New plan for vacant tennis club looks like the old one – Coastal Observer


New plan for vacant tennis club looks like the old one

A sign opposing the redevelopment sits across from the former racquet club.

The new developer of the former Litchfield Racquet Club has submitted a plan for houses on the property that has changed little from the one the former developer withdrew last month.

The plan calls for 32 single-family homes on lots of 4,600 square feet. The 8.5 acres are part of a “planned development” and now the site of 17 clay tennis courts and a clubhouse.

“I was somewhat surprised,” Boyd Johnson, the county planning director, said. “I thought they were working on something different.”

The plan differs only in minor details from the one submitted to the county in May by Wimbledon Village LLC, whose principal was Trey Smith. That was Smith’s second plan for the property, which he had an option to buy from Founders Group.

Smith’s first plan showed 108 one-bedroom apartments. It was withdrawn before the Georgetown County Planning Commission could hold a hearing.

A “planned development” is a unique zoning district. Changes to the use, density or boundaries of the development have to be reviewed by the commission and approved by County Council.

The racquet club development was approved in 1987 for 25 duplex units along with the tennis courts, which date to the 1960s. Three single-family homes were built. There are 14 duplex units under construction by AmeriBuilt Homes of Myrtle Beach.

Smith submitted a plan for single-family development at the racquet club in May, but withdrew it a week later. RE1 Land Co. now has the option on the property. It is part of AmeriBuilt Homes.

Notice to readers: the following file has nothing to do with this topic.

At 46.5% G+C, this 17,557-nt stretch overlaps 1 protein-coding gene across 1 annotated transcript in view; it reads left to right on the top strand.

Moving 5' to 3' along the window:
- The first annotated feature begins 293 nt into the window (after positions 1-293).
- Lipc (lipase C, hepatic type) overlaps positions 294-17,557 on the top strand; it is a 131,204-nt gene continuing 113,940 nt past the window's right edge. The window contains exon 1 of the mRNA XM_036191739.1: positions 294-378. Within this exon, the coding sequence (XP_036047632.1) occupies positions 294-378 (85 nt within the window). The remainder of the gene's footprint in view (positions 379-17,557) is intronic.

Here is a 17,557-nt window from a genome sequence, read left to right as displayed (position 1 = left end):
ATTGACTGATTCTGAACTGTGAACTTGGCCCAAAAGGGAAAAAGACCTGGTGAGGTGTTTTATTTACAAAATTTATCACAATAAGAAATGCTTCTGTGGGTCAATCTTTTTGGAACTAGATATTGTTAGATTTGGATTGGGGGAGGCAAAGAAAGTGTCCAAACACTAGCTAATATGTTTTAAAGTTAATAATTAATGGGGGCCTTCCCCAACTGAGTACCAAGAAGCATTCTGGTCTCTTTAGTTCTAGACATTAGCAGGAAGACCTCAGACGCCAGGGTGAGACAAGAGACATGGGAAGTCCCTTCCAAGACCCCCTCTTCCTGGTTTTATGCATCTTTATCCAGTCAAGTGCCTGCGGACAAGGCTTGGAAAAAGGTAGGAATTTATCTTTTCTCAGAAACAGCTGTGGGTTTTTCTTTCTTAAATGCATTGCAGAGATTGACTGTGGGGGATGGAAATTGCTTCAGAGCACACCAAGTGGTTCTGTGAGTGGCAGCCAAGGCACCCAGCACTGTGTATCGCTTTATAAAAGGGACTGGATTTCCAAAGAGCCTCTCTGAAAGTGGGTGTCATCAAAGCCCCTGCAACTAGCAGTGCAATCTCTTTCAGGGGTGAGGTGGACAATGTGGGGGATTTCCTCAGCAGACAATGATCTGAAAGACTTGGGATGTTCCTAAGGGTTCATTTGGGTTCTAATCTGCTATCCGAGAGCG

In the new plan, “the lot layout is identical,” Johnson said. “It’s certainly high density.”

The lot size is smaller than the minimum allowed in any other zoning district (5,000 square feet in “general resort residential”), he added.

The planning staff has not started its review of the plan, which will come before the Planning Commission in July. The staff recommended the county deny the multi-family project and recommended that a traffic study be done for development at the site because it will add to traffic at the intersection of Country Club Drive and Highway 17.

“Traffic is still an issue,” Johnson said. “What makes it so sensitive is that intersection.”

He expects that the recommendation for a traffic study prior to the commission acting on the request will be included in the staff report.

Property owners in Litchfield Country Club oppose the zoning change. Former members of the racquet club, which closed last year, have also been trying to buy the facility and reopen it for play.

Opponents have scheduled a meeting for June 22 at Waccamaw Library to prepare for the commission hearing. They are also gathering signatures on a petition asking that the property be preserved as recreational or green space under the original planned development.

Founders Group also owns golf courses at Litchfield Country Club, River Club, Willbrook, Pawleys Plantation and Hagley. The racquet club sale has raised concerns about redevelopment of golf courses for home sites, something the company had done in Horry County.

“It’s a national issue,” Johnson said. He recently attended a workshop on the topic. “This was focused on making them into parks.

Georgetown County designates golf courses as recreational uses separate from adjoining residential areas. That was done “to make sure there was public input,” Johnson said.



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